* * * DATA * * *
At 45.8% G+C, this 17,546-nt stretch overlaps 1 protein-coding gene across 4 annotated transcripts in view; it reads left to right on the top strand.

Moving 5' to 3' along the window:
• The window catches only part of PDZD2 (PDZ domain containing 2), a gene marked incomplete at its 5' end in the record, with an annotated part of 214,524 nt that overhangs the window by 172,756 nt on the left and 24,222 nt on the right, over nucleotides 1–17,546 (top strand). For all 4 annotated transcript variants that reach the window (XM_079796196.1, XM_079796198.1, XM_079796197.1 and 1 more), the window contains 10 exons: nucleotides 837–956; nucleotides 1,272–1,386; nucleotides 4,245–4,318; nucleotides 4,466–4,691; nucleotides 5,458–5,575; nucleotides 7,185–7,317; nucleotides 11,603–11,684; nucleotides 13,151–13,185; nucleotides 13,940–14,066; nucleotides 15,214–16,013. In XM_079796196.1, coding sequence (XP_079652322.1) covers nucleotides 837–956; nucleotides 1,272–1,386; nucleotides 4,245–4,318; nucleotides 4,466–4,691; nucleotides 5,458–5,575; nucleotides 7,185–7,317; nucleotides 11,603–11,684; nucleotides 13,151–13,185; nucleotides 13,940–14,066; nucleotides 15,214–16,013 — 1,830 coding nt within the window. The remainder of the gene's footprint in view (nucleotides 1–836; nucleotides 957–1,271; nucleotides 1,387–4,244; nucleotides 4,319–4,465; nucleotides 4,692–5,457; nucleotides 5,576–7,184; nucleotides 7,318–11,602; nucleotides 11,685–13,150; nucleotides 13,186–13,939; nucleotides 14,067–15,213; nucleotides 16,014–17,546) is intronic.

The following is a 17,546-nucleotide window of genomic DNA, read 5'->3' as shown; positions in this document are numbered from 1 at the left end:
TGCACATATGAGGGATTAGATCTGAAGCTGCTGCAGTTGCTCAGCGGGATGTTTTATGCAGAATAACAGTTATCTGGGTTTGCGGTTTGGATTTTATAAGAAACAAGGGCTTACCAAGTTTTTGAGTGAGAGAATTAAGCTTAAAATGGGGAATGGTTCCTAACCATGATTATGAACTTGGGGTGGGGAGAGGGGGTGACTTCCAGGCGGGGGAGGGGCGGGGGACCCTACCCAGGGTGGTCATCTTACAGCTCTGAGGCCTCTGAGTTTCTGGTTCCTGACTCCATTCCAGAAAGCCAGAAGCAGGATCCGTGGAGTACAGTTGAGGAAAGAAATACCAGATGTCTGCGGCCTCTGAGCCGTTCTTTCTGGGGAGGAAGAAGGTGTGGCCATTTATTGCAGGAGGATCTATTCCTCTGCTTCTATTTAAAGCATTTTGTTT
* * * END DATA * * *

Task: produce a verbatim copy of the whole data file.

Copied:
At 45.8% G+C, this 17,546-nt stretch overlaps 1 protein-coding gene across 4 annotated transcripts in view; it reads left to right on the top strand.

Moving 5' to 3' along the window:
• The window catches only part of PDZD2 (PDZ domain containing 2), a gene marked incomplete at its 5' end in the record, with an annotated part of 214,524 nt that overhangs the window by 172,756 nt on the left and 24,222 nt on the right, over nucleotides 1–17,546 (top strand). For all 4 annotated transcript variants that reach the window (XM_079796196.1, XM_079796198.1, XM_079796197.1 and 1 more), the window contains 10 exons: nucleotides 837–956; nucleotides 1,272–1,386; nucleotides 4,245–4,318; nucleotides 4,466–4,691; nucleotides 5,458–5,575; nucleotides 7,185–7,317; nucleotides 11,603–11,684; nucleotides 13,151–13,185; nucleotides 13,940–14,066; nucleotides 15,214–16,013. In XM_079796196.1, coding sequence (XP_079652322.1) covers nucleotides 837–956; nucleotides 1,272–1,386; nucleotides 4,245–4,318; nucleotides 4,466–4,691; nucleotides 5,458–5,575; nucleotides 7,185–7,317; nucleotides 11,603–11,684; nucleotides 13,151–13,185; nucleotides 13,940–14,066; nucleotides 15,214–16,013 — 1,830 coding nt within the window. The remainder of the gene's footprint in view (nucleotides 1–836; nucleotides 957–1,271; nucleotides 1,387–4,244; nucleotides 4,319–4,465; nucleotides 4,692–5,457; nucleotides 5,576–7,184; nucleotides 7,318–11,602; nucleotides 11,685–13,150; nucleotides 13,186–13,939; nucleotides 14,067–15,213; nucleotides 16,014–17,546) is intronic.

The following is a 17,546-nucleotide window of genomic DNA, read 5'->3' as shown; positions in this document are numbered from 1 at the left end:
TGCACATATGAGGGATTAGATCTGAAGCTGCTGCAGTTGCTCAGCGGGATGTTTTATGCAGAATAACAGTTATCTGGGTTTGCGGTTTGGATTTTATAAGAAACAAGGGCTTACCAAGTTTTTGAGTGAGAGAATTAAGCTTAAAATGGGGAATGGTTCCTAACCATGATTATGAACTTGGGGTGGGGAGAGGGGGTGACTTCCAGGCGGGGGAGGGGCGGGGGACCCTACCCAGGGTGGTCATCTTACAGCTCTGAGGCCTCTGAGTTTCTGGTTCCTGACTCCATTCCAGAAAGCCAGAAGCAGGATCCGTGGAGTACAGTTGAGGAAAGAAATACCAGATGTCTGCGGCCTCTGAGCCGTTCTTTCTGGGGAGGAAGAAGGTGTGGCCATTTATTGCAGGAGGATCTATTCCTCTGCTTCTATTTAAAGCATTTTGTTT